ODI Logo ODI

Trending

Our Programmes

Search

Newsletter

Sign up to our newsletter.

Follow ODI

Development Policy Review July 2022 round-up

Expert Comment

Written by Annalisa Prizzon

Image credit:Book lot on table Image license:Tom Hermans / Unsplash

Last month we began a digest of what you will find in the latest issue of Development Policy Review (DPR). Feedback was positive so we will keep going!

This issue is dedicated to the memory of Margaret Cornell who passed away in May at the age of 106. Not only was Margaret an Associate Editor of DPR but she kept editing articles well into her 90s. I was already at ODI when Margaret retired as the copy-editor of DPR in 2015: she was about to celebrate her 100th birthday. She has been a great source of inspiration. Read the obituary written by my colleague and former DPR Lead Editor Pilar Domingo here.

In this July 2022 issue, the topics covered in the 10 articles include: the ‘localisation’ of Agenda 2030; an analysis of the impact of multi-stakeholder dialogue on local governance in Niger; a quantitative assessment of the income differences across Indian states; the impact of the formalisation of agricultural rentals in China; review of community-based water management in Solomon Islands; improvement of access to water, sanitation and hygiene (WASH) and health services in Nepal; a comparative analysis of social protection schemes in lower-income and advanced countries; the gig economy in Nigeria; heritage practices and inclusive development; Turkish development cooperation.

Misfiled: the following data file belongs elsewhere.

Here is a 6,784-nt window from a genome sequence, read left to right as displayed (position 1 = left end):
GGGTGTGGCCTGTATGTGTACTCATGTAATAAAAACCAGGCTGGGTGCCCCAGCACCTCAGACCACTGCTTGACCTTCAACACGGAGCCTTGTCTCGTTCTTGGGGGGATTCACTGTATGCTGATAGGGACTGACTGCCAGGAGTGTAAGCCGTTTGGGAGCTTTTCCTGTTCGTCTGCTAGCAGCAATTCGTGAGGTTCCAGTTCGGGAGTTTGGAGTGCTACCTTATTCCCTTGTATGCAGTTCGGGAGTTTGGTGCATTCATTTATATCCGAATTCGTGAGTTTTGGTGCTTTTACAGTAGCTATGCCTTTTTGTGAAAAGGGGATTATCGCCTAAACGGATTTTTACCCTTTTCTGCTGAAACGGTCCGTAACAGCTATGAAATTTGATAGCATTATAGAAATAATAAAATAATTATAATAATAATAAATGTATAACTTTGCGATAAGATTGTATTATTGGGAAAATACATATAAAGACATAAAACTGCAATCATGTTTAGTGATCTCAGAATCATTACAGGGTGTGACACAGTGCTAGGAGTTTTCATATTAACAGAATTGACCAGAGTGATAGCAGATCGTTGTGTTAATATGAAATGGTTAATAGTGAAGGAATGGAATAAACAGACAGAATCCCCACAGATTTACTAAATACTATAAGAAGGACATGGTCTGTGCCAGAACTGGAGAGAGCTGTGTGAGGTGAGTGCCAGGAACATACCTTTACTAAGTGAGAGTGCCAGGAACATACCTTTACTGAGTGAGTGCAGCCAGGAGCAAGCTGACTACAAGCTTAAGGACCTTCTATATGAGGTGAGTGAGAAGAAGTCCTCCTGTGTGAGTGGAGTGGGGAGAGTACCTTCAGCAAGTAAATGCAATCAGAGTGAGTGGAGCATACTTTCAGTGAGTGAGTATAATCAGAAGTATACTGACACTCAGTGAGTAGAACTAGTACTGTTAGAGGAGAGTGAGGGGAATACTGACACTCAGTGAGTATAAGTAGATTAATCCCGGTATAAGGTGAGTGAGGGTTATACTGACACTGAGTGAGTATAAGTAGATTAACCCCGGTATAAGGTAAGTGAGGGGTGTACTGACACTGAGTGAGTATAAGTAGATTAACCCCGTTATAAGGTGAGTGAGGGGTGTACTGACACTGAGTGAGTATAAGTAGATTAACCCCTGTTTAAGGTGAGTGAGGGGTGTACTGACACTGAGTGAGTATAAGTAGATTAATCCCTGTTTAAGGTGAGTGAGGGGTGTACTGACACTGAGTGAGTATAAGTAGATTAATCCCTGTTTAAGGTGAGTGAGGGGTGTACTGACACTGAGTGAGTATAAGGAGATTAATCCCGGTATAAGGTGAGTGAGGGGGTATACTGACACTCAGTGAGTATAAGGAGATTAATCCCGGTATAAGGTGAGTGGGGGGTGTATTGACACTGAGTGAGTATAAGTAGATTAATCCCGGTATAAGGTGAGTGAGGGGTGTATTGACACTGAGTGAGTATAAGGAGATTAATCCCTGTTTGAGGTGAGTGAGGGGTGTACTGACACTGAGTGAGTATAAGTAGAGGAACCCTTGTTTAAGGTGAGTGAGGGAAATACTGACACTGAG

More specifically:

  • ‘Localisation’ of Agenda 2030. In her article Gloria Novovic (University of Guelph) investigates the policy shifts triggered by Agenda 2030 in national institutions and contexts in Kenya, Rwanda, and Uganda. She found that Agenda 2030 emerged as a legitimate framework that creates new policy avenues for national agenda-setting and multi-stakeholder coordination. Across all three countries, Agenda 2030 was integrated into national agendas, considered to be central development anchors.